In the same manner illustrated above for the simple present, present continuous, and simple past, teach students how to report each of these tenses:
Past continuous – changes to past perfect continuous
Present perfect – changes to past perfect
Past perfect – remains past perfect
Past perfect continuous – remains the same
Will – changes to would
Can – changes to could
Have to – changes to had to
It is recommended that you present a context, or specific situation, for each tense before doing the reporting. For example, for “can”, ask students to give examples of things they can do. For the present perfect, ask students to imagine they’re all working together in an office, and ask them to say what things they've already done and which they haven’t done yet.
Practice all tenses in reported speech
Ask students questions, making sure you do so in different tenses. Once the student has answered you, ask another to report on what he or she said. T: Sarah, what do you want for Christmas? S1: I want an iPhone. T: Juan, what did she say? S2: She said she wanted an iPhone.
Claudia has been an ESL teacher for 20 years and has taught a wide variety of students from pre-schoolers to senior citizens, complete beginners to advanced students. This vast teaching experience has helped her write over 100 articles for BusyTeacher.org. When she is not teaching, she is also a freelance travel writer contributing reviews for V!VA Travel Guides' upcoming Uruguay edition, as well as travel articles and blog posts for a variety of online publications. She is currently living in Buenos Aires, Argentina with her spunky 7-year old daughter and crabby 10-year old cat, Ulysses. Google +.
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Please leave comments / send me a message if I'm wrong, but Can DOESN'T change to could, unless "can" was actually used when "could" should've actually been used in the direct speech. Eg. "Can you drive?" becomes "S/he asked me if I can drive". Here, "can" is referring to an ability, not a possibility for a certain situation. "Can you pass the salt, please?" becomes "S/he asked me if I could pass the salt". This is only correcting the initial misuse of the verb "can". Unless the person you're speaking to clearly may have difficulty in passing the salt, the correct verb would be "could" in the first place.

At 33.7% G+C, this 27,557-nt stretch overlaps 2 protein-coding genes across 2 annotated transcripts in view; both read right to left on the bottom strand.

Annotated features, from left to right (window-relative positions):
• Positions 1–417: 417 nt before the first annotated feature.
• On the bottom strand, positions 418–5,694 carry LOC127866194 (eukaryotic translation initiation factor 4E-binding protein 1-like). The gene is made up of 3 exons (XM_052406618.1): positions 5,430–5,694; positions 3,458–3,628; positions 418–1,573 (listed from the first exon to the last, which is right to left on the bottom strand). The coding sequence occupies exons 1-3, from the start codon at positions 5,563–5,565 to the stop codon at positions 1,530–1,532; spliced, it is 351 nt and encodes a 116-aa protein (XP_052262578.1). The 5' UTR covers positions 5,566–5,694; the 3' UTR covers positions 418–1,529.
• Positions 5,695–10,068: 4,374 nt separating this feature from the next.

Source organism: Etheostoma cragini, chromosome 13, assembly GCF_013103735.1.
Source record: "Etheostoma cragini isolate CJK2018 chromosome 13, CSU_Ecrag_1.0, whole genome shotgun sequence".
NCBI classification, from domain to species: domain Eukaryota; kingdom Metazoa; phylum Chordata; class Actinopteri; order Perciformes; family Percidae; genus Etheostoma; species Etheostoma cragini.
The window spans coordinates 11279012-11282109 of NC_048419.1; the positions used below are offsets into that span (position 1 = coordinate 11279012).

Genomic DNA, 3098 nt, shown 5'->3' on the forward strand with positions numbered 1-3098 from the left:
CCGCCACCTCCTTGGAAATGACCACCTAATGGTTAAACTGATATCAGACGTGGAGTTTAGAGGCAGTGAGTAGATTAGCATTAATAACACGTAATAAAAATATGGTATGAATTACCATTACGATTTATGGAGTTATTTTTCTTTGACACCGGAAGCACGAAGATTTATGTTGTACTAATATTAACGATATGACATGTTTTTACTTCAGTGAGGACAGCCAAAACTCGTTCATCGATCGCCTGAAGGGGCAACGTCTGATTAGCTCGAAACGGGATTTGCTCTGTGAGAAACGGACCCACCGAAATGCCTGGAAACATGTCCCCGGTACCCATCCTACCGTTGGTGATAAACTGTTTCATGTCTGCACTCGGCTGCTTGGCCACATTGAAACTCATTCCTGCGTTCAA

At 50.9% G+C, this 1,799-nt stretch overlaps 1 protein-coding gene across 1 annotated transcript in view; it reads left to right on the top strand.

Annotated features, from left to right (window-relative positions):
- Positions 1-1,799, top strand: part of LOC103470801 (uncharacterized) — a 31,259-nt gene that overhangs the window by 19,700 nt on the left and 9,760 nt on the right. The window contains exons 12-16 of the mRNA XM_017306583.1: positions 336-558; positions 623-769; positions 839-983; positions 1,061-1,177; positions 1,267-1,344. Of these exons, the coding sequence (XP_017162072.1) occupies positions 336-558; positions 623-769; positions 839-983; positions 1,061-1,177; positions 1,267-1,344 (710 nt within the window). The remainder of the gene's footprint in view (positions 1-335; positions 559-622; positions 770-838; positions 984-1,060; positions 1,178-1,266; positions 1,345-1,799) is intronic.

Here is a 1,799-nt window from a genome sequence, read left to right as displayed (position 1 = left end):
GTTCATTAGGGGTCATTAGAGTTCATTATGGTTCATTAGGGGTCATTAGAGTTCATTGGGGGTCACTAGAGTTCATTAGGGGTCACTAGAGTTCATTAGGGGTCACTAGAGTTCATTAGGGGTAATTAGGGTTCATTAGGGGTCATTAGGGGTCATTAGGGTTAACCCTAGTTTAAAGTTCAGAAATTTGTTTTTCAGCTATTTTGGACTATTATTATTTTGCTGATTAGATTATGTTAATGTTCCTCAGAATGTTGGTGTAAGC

Also, the very first part says that simple present changes to simple past. However in the example of Juan USUALLY playing football by saying "I play football with friends" doesn't necessarily mean that he DID play football, as meant by the given example of the indirect speech, "Juan said he played football with friends". It should remain in the simple present; "Juan said he plays football with friends (on weekends)."
Again, please enlighten me if you can give a good reason / provide examples that what the article says is correct.
Well, I've arrived here cause my students don't get the idea when using reported speech statements. I've already explained them but some still hesistate when deciding the tense they have to use. I'm going to use this file for explaining them. Thanks in advance.